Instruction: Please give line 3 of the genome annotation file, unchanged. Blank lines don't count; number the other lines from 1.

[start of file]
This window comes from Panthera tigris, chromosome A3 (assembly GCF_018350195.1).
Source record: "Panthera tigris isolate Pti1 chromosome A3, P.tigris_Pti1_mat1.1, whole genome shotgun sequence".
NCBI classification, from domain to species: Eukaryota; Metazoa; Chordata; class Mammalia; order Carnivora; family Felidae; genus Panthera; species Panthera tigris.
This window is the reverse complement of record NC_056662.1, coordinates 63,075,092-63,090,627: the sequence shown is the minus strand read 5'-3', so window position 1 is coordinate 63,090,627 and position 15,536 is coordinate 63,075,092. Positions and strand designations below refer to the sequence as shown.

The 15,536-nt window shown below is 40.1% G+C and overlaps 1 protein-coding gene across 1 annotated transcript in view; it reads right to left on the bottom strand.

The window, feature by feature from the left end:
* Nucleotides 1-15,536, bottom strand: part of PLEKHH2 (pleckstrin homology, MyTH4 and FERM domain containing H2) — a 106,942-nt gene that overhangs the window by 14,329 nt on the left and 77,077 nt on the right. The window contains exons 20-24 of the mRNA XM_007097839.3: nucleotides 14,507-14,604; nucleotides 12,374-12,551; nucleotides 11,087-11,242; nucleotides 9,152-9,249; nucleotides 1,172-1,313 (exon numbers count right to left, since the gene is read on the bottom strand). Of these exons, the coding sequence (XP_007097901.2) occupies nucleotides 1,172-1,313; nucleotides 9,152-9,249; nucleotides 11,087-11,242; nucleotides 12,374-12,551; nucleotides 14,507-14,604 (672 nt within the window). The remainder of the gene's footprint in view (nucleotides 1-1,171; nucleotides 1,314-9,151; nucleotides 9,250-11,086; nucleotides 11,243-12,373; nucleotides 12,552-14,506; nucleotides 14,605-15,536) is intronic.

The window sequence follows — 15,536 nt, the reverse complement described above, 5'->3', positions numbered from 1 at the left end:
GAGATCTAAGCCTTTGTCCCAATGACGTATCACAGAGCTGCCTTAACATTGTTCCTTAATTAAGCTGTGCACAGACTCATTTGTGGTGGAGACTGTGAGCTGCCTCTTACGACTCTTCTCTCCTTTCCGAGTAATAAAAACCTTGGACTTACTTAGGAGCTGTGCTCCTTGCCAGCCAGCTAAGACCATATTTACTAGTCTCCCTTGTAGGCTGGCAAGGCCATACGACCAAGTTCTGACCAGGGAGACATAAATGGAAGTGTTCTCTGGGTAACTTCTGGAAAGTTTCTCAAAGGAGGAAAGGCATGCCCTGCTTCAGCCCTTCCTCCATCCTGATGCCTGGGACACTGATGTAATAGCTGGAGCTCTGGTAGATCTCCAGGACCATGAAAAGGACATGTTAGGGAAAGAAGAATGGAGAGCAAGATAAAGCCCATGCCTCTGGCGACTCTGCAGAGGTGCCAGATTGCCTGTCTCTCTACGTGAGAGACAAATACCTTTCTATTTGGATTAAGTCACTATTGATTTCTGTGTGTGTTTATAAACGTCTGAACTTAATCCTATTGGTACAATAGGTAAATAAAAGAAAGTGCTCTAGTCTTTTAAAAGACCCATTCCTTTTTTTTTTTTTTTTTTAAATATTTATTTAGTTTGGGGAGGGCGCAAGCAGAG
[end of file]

NCBI classification, from domain to species: Eukaryota; Metazoa; Chordata; class Mammalia; order Carnivora; family Felidae; genus Panthera; species Panthera tigris.